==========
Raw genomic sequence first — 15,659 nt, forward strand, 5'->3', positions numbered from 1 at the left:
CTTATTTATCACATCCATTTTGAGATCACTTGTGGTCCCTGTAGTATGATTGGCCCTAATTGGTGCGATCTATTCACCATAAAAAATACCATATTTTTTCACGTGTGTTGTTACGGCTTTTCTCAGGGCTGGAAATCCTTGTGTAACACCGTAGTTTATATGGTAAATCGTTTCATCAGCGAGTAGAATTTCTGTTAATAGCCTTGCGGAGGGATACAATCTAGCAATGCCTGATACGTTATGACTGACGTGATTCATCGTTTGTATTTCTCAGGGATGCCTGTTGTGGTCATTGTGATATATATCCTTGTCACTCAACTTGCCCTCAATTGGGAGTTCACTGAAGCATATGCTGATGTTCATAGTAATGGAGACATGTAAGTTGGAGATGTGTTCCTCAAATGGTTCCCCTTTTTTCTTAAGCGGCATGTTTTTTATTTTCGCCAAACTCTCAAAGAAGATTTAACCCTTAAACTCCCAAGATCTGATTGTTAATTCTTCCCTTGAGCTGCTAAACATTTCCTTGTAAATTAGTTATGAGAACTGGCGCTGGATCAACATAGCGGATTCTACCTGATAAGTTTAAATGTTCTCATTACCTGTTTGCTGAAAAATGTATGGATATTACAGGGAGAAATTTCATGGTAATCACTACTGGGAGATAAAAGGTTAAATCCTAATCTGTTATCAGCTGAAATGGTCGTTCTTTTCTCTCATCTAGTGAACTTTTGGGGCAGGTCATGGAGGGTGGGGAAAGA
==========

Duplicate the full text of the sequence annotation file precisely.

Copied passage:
Raw genomic sequence first — 15,659 nt, forward strand, 5'->3', positions numbered from 1 at the left:
CTTATTTATCACATCCATTTTGAGATCACTTGTGGTCCCTGTAGTATGATTGGCCCTAATTGGTGCGATCTATTCACCATAAAAAATACCATATTTTTTCACGTGTGTTGTTACGGCTTTTCTCAGGGCTGGAAATCCTTGTGTAACACCGTAGTTTATATGGTAAATCGTTTCATCAGCGAGTAGAATTTCTGTTAATAGCCTTGCGGAGGGATACAATCTAGCAATGCCTGATACGTTATGACTGACGTGATTCATCGTTTGTATTTCTCAGGGATGCCTGTTGTGGTCATTGTGATATATATCCTTGTCACTCAACTTGCCCTCAATTGGGAGTTCACTGAAGCATATGCTGATGTTCATAGTAATGGAGACATGTAAGTTGGAGATGTGTTCCTCAAATGGTTCCCCTTTTTTCTTAAGCGGCATGTTTTTTATTTTCGCCAAACTCTCAAAGAAGATTTAACCCTTAAACTCCCAAGATCTGATTGTTAATTCTTCCCTTGAGCTGCTAAACATTTCCTTGTAAATTAGTTATGAGAACTGGCGCTGGATCAACATAGCGGATTCTACCTGATAAGTTTAAATGTTCTCATTACCTGTTTGCTGAAAAATGTATGGATATTACAGGGAGAAATTTCATGGTAATCACTACTGGGAGATAAAAGGTTAAATCCTAATCTGTTATCAGCTGAAATGGTCGTTCTTTTCTCTCATCTAGTGAACTTTTGGGGCAGGTCATGGAGGGTGGGGAAAGA